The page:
Several studies have examined the cardiovascular effects of atmospheric parameters as separate factors; however, few have investigated atmospheric parameters’ joint effects. We aim to explore the joint effects of atmospheric parameters on acute cardiovascular diseases (ACVDs) and on major cardiovascular risk factors (CRFs). We correlated all ACVD admissions with major CRFs and local atmospheric conditions during a 5-year study period. A seasonal variation was detected in a higher incidence rate during cold atmospheric conditions. There were significant incidence relative ratios, including: 1.140 (95% CI [1.020, 1.283]) for daily temperature change (≥5 °C); 0.991 (95% CI [0.988, 0.994]) for average daily temperature; and 1.290 (95% CI [1.090, 1.599]) for the interaction of daily temperature change (≥5 °C) with humidity change (≥40%). We observed a significant association between the atmospheric parameters’ joint effects and hyperlipidaemia, diabetes, and previous ACVDs. Patients with diabetes had the highest significant incidence relative ratio at 2.429 (95% CI [1.088, 5.424]) for humidity-temperature interactions. Thus, the atmospheric parameters’ joint effects play an important role as minor CRFs. These unfavourable atmospheric situations are predicted to increase the number of ACVDs mainly. Our study may help to organize prevention strategies more effectively and to reduce cardiovascular risks.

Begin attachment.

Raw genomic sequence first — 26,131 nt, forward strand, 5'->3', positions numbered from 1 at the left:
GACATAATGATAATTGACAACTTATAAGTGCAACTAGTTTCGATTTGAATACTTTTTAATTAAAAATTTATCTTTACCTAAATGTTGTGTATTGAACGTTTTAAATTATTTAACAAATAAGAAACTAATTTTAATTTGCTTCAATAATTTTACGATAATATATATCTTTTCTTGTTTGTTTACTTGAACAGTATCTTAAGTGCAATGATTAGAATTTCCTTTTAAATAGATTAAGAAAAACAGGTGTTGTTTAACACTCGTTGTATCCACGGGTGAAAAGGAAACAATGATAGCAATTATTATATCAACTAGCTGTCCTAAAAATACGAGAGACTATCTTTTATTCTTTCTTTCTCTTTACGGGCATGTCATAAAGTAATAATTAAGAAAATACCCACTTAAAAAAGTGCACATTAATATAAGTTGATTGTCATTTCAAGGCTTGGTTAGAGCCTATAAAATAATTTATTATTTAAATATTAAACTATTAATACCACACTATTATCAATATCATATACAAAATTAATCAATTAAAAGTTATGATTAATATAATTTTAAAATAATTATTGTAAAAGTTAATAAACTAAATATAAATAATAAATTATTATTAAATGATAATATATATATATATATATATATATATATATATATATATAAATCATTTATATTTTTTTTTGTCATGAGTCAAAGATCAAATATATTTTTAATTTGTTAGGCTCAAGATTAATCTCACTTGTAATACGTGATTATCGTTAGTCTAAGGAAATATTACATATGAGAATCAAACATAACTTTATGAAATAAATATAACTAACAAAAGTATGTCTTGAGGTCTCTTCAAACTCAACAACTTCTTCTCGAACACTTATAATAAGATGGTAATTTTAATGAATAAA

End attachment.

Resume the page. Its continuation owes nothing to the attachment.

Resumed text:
ASJC Scopus subject areas